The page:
It’s at the point that some of the other realities of our reality rear their (ugly?) head. I am writing this the day after Donald Trump was elected President of the United States. There is much to be said by many people much wiser and better informed on the matter than me, but the thing that spurred me to write was his acceptance speech. His words, radically different from the rhetoric of his campaign, were ones of reconciliation and togetherness; promises of hope, newfound aspirations and growth.
My own opinion is that the words are empty and all that the only function that the speech fulfilled was to illustrate that he is now an empty vessel and that his ugly, raw thoughts and opinions will now be tempered by less visible figures and given a shimmer – a glamour (in the old English sense of the world) by a myriad of speech writers and PR people. But the thing that chilled was the promise of growth, because it is the myth that growth is possible – without decay – that lies at the core of the mess that we seem to be getting ourselves into. Growth without consequence, growth to counter decay, growth without conscience; that is what Donald Trump is offering to the American Public and it’s worse than an empty promise – it’s a poisoned chalice.
There is always a joyously profane association that comes to mind when I try and gear up to making a ‘big point’. In this case it is the work of the comedians Richard Herring and Stuart Lee and their 1990s series This Morning with Richard Not Judy, specifically their piece ‘Consider the Lily’. In the clip, Jesus, played by Herring, is harangued by his disciples as he attempts to distract their theological discussion by evading with the suggestion that to ‘consider the lily’ is to gain enlightenment and the absurdity of looking to an inanimate plant is the (very funny) gag. But, despite my delight in this profanity I do think that it is through an understanding and connection with nature that we will get closer to understanding the complexities of the world in which we inhabit.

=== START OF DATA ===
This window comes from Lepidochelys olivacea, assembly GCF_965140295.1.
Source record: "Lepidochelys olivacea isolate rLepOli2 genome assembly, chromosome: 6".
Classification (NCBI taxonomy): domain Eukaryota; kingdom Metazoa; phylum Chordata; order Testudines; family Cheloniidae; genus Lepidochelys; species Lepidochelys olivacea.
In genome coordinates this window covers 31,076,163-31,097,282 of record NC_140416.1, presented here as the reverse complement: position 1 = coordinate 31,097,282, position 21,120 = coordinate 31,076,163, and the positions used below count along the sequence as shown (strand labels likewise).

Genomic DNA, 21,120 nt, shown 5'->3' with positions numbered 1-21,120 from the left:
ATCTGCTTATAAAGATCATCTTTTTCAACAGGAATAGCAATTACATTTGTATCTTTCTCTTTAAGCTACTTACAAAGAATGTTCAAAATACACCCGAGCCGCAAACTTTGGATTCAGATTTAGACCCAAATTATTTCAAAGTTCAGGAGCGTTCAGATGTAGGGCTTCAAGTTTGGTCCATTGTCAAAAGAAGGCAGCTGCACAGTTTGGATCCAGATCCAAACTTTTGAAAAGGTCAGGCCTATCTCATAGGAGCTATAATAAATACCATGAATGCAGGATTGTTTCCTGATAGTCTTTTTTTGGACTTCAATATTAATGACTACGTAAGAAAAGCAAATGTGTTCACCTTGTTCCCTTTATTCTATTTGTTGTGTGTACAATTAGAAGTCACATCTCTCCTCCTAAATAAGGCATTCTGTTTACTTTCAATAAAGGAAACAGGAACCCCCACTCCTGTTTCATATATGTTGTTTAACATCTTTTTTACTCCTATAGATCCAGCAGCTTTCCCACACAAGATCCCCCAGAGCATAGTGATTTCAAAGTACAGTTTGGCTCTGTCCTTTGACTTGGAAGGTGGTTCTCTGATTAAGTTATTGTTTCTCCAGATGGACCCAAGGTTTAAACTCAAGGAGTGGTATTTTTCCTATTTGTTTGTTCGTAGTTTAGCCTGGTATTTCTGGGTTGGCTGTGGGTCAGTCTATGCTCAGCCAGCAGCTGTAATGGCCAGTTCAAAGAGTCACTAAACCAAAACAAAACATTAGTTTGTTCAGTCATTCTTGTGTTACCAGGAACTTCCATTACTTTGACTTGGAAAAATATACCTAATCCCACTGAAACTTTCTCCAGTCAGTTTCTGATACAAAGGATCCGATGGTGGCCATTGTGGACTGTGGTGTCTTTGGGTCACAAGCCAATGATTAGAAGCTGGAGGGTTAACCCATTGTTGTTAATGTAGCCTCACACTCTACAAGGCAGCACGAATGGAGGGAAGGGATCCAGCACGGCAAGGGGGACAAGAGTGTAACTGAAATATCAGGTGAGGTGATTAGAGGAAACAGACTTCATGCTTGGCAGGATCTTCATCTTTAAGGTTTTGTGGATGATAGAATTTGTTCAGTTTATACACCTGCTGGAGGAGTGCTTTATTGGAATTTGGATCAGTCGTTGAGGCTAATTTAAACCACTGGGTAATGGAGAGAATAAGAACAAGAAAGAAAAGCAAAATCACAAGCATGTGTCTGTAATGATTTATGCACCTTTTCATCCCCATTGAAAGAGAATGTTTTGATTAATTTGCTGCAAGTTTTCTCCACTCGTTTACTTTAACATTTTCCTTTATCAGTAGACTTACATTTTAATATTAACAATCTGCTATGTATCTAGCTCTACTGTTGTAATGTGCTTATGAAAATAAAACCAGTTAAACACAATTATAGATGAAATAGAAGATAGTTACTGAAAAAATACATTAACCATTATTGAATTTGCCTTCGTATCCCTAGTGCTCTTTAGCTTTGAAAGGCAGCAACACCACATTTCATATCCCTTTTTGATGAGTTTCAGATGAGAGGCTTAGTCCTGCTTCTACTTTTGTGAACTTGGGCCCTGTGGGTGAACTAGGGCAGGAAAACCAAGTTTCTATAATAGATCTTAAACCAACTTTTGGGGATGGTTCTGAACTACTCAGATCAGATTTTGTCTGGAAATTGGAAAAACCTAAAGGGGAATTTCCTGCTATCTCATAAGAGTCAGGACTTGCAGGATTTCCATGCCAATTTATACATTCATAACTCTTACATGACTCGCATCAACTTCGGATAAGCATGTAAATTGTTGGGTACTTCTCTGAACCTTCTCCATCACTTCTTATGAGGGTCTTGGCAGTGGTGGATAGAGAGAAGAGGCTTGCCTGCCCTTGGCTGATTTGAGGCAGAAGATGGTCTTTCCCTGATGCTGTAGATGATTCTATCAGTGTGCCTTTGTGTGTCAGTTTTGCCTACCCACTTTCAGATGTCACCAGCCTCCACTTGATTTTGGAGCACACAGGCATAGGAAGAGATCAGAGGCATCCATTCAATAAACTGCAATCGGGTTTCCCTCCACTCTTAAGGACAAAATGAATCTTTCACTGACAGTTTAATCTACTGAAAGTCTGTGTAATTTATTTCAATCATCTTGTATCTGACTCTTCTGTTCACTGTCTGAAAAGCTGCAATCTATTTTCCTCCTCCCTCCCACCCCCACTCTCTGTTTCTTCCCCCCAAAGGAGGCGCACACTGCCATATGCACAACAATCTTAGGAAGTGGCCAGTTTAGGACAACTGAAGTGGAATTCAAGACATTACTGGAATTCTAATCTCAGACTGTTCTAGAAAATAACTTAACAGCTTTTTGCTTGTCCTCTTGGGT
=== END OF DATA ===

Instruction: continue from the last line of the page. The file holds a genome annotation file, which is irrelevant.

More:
The Danish philosopher Hans Fink from the University of Aarhus gave a talk at the University of Sheffield at the Centre for Nordic Studies on Nature and Naturalism and although it was much more sophisticated than anything that is within my ken, I found deep purpose in his central argument: that our concept of nature needs to take in all natures, even (and especially) those considered un-natural or other.
His words articulated much of what had been less structured in my feelings about the other things I have mentioned and that what I want to express is that our concept of nature as society needs to confront and accept decay as an intrinsic form of life: both natural, both essential parts of the other.
Fungal decay and death in Stranger Things is closely allied to Donald Trump’s myth about growth without consequence (alongside the rather tidy pairing of a demagogue and the Demogorgon); challenging these erroneous narratives about growth without consequence and decay without rebirth is essential. Alternative narratives that are rooted in a different understanding and representation of nature – in this case the decay, renewal and growth happening in our soils – might be one way of us moving forward.